But Bronies represent a novel variation on the theme: Like so many American men, they wish to be forever suspended in childhood. Except this time, they want to be 6-year-old girls. Bronies have, in fact, come to embody what pop sociologists call the New Sincerity Movement. The thinking goes that the smirky ironic detachment of recent decades—​pretending to embrace low-culture totems for laughs​—​has grown stale. Now that the Internet has fragmented the culture into a million pieces, helping every maladjusted shut-in to realize his natural level of eccentricity, the only way for a self-respecting hipster or a Zuckerbergian alpha-nerd (the tribe that now runs the world) to distinguish himself is to enthuse over his enthusiasms without detachment or apology. Even if that means grown men writing Twilight Sparkle fan fiction or cutting bad electronica songs with titles like, “I Might Be a Brony.” You might find it funny, but they’re not joking.

Maybe we need another major terrorist attack or a prolonged economic depression to shock people into growing up. I will say though, that I really hate that cynical, ironic, smirking attitude that some people affect, believing themselves to be more sophisticated than they really are. I am not sure whether embracing bronyhood is preferable.

To defuse a few common Brony stereotypes straightaway, despite their fascination with pastel talking ponies, there’s no evidence that Bronies are mostly gay or pedophiles. Indeed, there are hardly any children at BronyCon. When I encounter one dad who’s brought his 6- and 12-year-old daughters (the more traditional MLP demographic), the latter says she finds all the older male fans “creepy.” And Dad is heading them toward the exit, not having understood how few young kids would be making this scene.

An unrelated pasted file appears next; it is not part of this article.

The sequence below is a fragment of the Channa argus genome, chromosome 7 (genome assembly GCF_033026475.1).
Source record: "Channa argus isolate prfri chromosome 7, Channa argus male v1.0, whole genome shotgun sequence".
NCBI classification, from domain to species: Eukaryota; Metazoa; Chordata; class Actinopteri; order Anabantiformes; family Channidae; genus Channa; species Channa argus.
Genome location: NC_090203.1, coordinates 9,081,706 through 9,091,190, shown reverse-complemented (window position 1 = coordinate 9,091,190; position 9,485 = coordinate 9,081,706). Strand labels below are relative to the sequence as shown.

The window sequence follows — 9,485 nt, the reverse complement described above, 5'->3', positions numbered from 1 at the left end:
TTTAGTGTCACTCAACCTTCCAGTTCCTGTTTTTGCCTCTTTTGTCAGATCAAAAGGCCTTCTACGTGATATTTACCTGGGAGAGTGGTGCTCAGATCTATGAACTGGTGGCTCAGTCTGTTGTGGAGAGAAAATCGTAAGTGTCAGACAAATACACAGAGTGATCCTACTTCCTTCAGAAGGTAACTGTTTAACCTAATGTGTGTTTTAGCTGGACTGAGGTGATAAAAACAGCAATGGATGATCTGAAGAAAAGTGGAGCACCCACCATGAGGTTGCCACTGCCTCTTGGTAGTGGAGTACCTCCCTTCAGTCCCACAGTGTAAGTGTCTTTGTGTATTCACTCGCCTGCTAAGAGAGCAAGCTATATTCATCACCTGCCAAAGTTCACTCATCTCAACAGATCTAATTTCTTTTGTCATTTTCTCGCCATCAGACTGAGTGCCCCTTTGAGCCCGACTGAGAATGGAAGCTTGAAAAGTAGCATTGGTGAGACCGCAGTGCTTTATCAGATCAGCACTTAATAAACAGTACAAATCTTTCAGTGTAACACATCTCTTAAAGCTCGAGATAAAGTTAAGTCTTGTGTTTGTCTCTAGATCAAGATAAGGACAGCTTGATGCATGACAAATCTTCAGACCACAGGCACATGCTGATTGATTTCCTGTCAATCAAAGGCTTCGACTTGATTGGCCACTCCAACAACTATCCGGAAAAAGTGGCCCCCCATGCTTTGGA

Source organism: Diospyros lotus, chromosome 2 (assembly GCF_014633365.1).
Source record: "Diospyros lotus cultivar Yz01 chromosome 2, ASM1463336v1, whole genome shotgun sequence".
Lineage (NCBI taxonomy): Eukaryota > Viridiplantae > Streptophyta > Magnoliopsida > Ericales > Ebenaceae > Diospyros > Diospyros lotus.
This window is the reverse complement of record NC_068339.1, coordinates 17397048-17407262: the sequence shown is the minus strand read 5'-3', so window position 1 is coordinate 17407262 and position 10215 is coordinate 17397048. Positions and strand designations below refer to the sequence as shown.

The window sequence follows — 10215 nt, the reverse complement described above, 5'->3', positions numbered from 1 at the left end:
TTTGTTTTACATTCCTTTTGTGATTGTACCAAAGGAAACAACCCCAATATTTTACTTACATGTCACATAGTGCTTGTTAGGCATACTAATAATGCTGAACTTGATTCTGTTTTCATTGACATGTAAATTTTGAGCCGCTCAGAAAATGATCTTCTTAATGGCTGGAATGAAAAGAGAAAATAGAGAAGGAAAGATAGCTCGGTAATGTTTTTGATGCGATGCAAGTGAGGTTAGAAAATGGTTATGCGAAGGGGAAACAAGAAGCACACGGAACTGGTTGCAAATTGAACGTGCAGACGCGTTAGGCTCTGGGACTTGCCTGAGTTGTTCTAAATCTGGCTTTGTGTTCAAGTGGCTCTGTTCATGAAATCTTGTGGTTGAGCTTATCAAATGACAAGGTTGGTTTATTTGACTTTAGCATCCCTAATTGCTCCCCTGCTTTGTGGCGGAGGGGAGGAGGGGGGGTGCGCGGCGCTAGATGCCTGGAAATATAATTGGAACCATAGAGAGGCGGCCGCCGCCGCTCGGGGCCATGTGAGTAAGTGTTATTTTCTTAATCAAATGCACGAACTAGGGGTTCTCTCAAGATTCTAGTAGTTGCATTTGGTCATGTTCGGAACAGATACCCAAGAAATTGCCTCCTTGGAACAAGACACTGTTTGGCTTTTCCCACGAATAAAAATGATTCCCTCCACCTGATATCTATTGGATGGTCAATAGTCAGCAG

As for accusations that the Bronyhood is some sort of equine gay cult, this is supported neither by studies nor by my three days among the string. With the musky smell of humid T-shirts and social awkwardness cultivated by spending too much time eating transfats in front of computer screens, most Bronies I speak with seem to emit a sort of nerd–drogynous sexuality. They don’t seem to have special someones of either the gay or straight variety.

One Brony study​—​yes, there’s some academic to study everything, and most of them seem to be conducting panels at BronyCon​—​says 84 percent of Bronies report being exclusively heterosexual (only 1.7 percent report being gay, while the rest are bisexual or asexual). More tellingly, 22.4 percent have no interest in dating, and 60.9 percent are interested but not dating. (There are some female Bronies, but these are often called “Pegasisters,” giving third-wave feminists a fresh inequality to whinny about.)

Not dating, go figure. I can’t imagine why women wouldn’t be impressed with a grown man who admires a cartoon for little girls. The horror is growing though, even without natural breeding.

But even if Bronies don’t seem to have an overwhelming interest in breeding, what’s clear is that, like malware, Bronydom is spreading. One terrifying “State of the Herd” survey estimates that there are as many as 12.4 million, which if true would mean that if Bronies had their own state, it would be the seventh most populous in the nation.

During three days of BronyCon, I have occasion to meet all manner of Bronies and their stable-mates. There’s Sam Miller, who teaches communications at the University of North Dakota, and who studies them. He tells a roomful of Bronies, from the dispassionate vantage of academe, that “you guys are doing something powerful. .  .  . You’re pushing the envelope of what gender is supposed to do. That’s awesome.” Then there’s Dr. Katia Perea, who teaches sociology/queer media studies at CUNY Kingsborough. A roomful of pony-ears and manes bob in agreement, as she lectures on the historic sweep of “girl cartoons” which she has extensively studied. She drops academese like “transgressing gender normative coding” and “the master/slave dialectic.” When she finally speaks English, it is to tell the Bronies, “You are a revolutionary movement in popular culture.”